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Protests show Canadian, indigenous laws need reconciling

2 min 38Approximate reading time

A clash of Canadian colonial-era and traditional indigenous laws is behind a flare-up of protests this month in support of chiefs fighting construction of a pipeline on their ancestral lands, experts say.

The conflict started as a localized protest by Wet'suwet'en hereditary chiefs blocking workers building the Coastal GasLink natural gas pipeline in northern British Columbia, on Canada's Pacific coast.

But it quickly escalated into widespread blockades of railways, roads and ports causing major supply shortages and job layoffs across the vast country -- baffling many Canadians while confronting Prime Minister Justin Trudeau with a political challenge.

"All of these confrontations have been about land," said Kenneth Deer, a Kahnewake Mohawk in Quebec, explaining his community's support of the Wet'suwet'en more than 2,000 miles (3,200 kilometers) away.

About 20 elected band councils along the 416-mile pipeline route from Dawson Creek to Kitimat, British Columbia had backed the Can$6.6 billion (US$5 billion) project. It is under construction and would transport the gas to a Pacific coast terminal for shipping to overseas markets.

So if the band councils along the route agreed to it, how could a small group of hereditary chiefs cause so much disruption?

Constitutional and indigenous law experts consulted by AFP point to unresolved land claims west of the Rocky Mountains where most tribes, including the Wet'suwet'en, have not signed treaties with the Crown.

The 1876 Indian Act, passed just a few years after Canada's Confederation, created hundreds of indigenous reserves and replaced tribes' traditional governance structures with small elected councils holding limited powers.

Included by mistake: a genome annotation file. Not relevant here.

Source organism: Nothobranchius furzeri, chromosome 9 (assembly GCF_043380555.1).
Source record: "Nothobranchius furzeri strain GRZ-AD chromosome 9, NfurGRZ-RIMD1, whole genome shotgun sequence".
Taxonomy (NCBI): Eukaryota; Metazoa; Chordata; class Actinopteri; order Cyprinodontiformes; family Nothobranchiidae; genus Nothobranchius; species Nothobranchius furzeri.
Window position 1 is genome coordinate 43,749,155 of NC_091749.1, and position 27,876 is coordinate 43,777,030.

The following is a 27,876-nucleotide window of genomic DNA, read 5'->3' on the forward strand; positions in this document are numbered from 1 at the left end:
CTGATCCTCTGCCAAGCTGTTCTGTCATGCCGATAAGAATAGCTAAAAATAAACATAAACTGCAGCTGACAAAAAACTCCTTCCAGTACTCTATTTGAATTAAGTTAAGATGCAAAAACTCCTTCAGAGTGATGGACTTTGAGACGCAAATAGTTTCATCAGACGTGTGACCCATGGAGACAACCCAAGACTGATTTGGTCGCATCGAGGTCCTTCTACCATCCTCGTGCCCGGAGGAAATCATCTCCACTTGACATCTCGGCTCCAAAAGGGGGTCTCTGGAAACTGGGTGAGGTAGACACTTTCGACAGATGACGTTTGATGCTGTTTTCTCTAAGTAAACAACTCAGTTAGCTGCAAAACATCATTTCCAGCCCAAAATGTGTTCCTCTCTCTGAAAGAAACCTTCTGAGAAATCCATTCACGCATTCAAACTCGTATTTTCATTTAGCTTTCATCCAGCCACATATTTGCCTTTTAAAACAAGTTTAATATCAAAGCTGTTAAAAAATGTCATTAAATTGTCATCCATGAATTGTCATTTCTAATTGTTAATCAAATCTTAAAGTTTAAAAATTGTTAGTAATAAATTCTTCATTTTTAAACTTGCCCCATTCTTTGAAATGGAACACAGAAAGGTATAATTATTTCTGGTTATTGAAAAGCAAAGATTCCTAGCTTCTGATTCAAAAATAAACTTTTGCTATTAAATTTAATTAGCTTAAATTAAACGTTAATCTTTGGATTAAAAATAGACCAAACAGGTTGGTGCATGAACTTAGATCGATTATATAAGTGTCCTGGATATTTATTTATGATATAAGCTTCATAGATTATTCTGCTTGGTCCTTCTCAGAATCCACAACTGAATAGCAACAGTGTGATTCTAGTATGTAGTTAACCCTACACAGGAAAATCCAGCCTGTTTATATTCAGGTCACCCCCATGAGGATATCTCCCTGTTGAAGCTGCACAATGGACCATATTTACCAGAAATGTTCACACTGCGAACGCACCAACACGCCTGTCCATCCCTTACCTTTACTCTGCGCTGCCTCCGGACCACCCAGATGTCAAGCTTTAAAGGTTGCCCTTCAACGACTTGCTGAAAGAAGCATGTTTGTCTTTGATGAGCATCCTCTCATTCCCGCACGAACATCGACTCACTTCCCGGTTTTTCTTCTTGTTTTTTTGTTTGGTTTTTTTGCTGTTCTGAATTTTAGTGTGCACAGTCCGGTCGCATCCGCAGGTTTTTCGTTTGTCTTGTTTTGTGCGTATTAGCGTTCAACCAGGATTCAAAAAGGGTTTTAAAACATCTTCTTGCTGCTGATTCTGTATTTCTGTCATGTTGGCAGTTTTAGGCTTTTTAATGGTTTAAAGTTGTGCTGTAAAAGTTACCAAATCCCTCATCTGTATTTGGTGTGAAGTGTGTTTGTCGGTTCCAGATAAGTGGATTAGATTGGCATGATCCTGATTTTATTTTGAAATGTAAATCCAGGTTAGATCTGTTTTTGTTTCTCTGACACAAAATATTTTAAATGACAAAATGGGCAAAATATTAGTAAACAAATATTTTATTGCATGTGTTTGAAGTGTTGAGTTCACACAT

In contrast to this Canadian legal framework, Wet'suwet'en hereditary chiefs derive their authority from laws that predate colonization and have sought to apply it to the entirety of their ancestral territories.

Courts have upheld Native title but judgments "never defined exactly the nature of these rights," said Martin Papillon, a politics professor at the University of Montreal.

As a result, "these two forms of law have come into tension with one another in a very abrupt way in the last few weeks," said constitutional lawyer Kim Stanton.

"The hereditary chiefs are attempting to have Canadian law recognize Wet'suwet'en law and the Canadian state is saying, 'Well, we need to enforce the rule of law,' but is ignoring indigenous law," she explained.

"And that is why we are seeing this eruption of protests."

- Policeman killed -

The recent unrest, both experts said, can also be traced back to 1990 when an indigenous protest against a golf course expansion on sacred Native lands in Oka, Quebec led to the shooting death of a policeman, and deployment of troops.

A Royal Commission later that decade concluded that "Canada needed a complete restructuring of its relationships with indigenous nations," Stanton said.

Fast-forward to 2015: Trudeau came to power promising reconciliation with indigenous peoples who suffered a loss of language and culture which is blamed for gross poverty in Native communities.

The same year, a truth and reconciliation commission concluded that more than a century of abuses at boarding schools set up to assimilate indigenous peoples amounted to "cultural genocide."

"Many, many non-indigenous people have great difficulty accepting that we are a country that has committed these terrible acts," Stanton said.

"So we have a big disconnect in this country."

Papillon said that the prime minister "set the bar very high in terms of reconciliation."

Trudeau assigned two ministers to deal with indigenous matters, and vowed to incorporate the United Nations Declaration on the Rights of Indigenous People into Canadian law by year's end.

The opposition Conservatives and other critics have warned that this risks giving an unacceptable veto to indigenous peoples on resources development.

But Stanton and Papillon challenged that view, saying it would instead create a better framework for Crown-indigenous relations and help to clarify indigenous rights.

"If we want resources development to continue in a sustainable manner, these partnerships must mature. We have no choice," said Papillon.

"It has the added advantage of clarifying who can say yes or no to this kind of pipeline project," he said. "At the moment there's a gray zone, which helps nobody."

"It's a win-win," echoed Stanton. "Otherwise, if you roll over people's rights, you will have the situation that we find ourselves in now."

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